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Bilde: Operation Dragoon Ride Day 4 (U.S. Army Europe Images/ CC BY 2.0).
In March, a US Army convoy rolled 1,100 miles across six countries in Europe in an operation dubbed “Dragoon Ride.” Dragoon Ride was a compelling bit of showmanship for a world rocked by the crisis in Ukraine. But according to an article I newly wrote for Foreign Affairs, the operation also demonstrates the shortcomings in US and NATO commitments to European security, and offers a glimpse into how the conflict in Ukraine has forced NATO to reexamine its purpose and future. This article analyzed how Dragoon Ride fits into NATO’s public relations “pivot” since the onset of the Ukraine crisis and the pitfalls of NATO’s “reassurance” strategy. I argue that it makes no difference if countries such as Poland or Estonia think the reassurance initiatives go far enough; if Putin thinks they don’t, then he could respond through a dangerous miscalculation about where NATO’s red lines truly lie. Therefore, I argue that Dragoon Ride underscores how NATO should reorient its strategy from reassurance to deterrence to effectively address Russia’s renewed aggression in Eastern Europe. This article encapsulates the most important elements of the debates in Washington, Brussels, and capitols across the Alliance about how NATO should address the Ukraine crisis and what operations such as Dragoon Ride mean for the future of the Alliance.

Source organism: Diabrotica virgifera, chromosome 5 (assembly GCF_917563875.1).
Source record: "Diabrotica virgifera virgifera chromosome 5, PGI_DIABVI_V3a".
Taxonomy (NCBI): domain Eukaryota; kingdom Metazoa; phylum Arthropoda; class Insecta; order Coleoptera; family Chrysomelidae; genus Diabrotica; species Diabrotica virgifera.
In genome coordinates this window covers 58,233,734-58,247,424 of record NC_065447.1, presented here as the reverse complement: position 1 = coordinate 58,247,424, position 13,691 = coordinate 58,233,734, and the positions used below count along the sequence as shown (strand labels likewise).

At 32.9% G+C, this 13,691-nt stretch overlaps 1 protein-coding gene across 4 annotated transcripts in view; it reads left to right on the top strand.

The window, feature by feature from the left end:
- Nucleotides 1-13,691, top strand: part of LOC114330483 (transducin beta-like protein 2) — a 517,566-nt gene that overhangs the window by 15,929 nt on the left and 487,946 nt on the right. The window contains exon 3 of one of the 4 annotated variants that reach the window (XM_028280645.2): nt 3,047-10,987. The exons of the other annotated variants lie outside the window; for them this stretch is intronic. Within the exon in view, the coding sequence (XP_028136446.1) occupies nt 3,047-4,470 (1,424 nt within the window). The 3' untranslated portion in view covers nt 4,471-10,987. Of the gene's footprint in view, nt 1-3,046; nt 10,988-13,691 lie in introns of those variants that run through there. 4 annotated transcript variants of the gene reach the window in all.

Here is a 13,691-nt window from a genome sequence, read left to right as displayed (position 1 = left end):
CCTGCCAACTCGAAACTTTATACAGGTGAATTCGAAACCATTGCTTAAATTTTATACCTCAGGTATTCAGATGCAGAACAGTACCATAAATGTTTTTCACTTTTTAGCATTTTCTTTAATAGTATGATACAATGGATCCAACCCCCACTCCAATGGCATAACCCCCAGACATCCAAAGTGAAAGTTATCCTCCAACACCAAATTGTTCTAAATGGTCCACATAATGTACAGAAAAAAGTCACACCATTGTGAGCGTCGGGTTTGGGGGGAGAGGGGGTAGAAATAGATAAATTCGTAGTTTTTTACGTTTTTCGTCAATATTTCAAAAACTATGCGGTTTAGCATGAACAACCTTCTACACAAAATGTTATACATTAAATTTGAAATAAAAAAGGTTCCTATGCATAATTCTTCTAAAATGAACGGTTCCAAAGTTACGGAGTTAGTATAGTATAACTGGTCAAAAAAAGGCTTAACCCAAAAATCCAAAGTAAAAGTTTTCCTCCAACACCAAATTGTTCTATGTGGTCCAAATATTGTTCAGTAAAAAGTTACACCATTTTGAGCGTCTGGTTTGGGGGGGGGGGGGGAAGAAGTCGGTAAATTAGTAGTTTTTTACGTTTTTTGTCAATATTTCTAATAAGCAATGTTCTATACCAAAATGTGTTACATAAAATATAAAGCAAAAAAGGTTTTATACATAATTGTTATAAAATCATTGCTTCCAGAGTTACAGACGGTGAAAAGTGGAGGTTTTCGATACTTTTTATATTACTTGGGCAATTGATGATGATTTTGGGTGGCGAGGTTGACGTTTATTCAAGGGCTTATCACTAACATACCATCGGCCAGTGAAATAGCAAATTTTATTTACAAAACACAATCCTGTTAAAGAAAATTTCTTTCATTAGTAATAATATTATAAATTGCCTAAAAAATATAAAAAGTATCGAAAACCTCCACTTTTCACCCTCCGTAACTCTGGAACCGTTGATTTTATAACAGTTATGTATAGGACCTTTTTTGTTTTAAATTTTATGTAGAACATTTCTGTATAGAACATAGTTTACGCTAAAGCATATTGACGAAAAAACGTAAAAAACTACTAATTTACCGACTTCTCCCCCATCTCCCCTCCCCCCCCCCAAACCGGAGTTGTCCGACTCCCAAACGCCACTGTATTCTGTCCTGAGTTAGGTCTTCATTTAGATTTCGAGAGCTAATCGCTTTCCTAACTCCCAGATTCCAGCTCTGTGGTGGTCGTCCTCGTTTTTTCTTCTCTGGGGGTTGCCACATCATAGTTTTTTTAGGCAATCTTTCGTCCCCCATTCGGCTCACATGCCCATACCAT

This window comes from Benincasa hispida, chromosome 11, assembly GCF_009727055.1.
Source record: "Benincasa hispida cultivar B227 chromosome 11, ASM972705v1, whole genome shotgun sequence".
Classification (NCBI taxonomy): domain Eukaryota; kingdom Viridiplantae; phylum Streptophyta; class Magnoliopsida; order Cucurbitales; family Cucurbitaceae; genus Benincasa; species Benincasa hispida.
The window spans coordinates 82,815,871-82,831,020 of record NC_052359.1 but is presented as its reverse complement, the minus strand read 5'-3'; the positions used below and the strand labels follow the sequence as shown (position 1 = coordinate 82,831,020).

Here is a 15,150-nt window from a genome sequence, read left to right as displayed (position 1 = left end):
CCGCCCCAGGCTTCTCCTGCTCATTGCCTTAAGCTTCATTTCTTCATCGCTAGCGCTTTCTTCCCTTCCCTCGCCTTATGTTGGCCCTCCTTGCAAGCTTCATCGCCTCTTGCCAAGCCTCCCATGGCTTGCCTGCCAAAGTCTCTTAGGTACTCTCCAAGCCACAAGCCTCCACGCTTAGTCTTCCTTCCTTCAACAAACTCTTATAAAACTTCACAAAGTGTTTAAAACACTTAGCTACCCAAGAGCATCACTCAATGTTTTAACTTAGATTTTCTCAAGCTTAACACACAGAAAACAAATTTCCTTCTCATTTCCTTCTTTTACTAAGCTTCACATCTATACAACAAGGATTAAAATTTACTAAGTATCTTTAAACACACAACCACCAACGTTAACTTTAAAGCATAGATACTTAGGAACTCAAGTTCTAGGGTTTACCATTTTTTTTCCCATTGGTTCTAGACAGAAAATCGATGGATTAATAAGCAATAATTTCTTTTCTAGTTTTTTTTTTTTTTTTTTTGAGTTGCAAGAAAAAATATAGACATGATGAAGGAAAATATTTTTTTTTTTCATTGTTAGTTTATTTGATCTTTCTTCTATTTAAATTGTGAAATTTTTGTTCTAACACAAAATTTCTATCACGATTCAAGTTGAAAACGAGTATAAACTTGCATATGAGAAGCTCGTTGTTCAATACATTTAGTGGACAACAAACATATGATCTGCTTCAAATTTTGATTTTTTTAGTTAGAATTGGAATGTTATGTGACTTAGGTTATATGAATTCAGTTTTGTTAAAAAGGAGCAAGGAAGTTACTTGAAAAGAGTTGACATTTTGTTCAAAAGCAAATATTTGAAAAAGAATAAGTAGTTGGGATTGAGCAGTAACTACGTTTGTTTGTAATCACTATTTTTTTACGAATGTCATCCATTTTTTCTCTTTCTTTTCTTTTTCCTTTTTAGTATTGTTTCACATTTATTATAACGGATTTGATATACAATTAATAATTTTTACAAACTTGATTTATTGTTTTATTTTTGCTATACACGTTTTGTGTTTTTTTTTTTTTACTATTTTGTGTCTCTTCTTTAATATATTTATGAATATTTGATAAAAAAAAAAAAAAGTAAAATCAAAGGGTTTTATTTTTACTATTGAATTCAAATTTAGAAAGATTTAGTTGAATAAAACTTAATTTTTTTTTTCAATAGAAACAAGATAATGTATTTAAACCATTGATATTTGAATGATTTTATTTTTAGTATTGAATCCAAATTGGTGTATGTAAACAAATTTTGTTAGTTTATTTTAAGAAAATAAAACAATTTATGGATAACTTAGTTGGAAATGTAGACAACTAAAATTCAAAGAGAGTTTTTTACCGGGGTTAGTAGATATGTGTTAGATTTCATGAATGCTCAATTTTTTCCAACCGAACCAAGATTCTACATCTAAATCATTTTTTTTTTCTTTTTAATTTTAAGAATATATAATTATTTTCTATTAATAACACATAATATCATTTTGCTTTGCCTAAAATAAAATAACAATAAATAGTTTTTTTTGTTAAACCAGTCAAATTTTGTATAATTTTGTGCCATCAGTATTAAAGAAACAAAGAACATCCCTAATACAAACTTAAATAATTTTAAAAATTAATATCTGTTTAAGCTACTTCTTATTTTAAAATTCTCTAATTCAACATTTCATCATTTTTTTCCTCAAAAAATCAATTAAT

Read the article here!
Robbie Gramer er Assistant Director ved Transatlantic Security Initiative, Atlantic Council of the United States, i USA.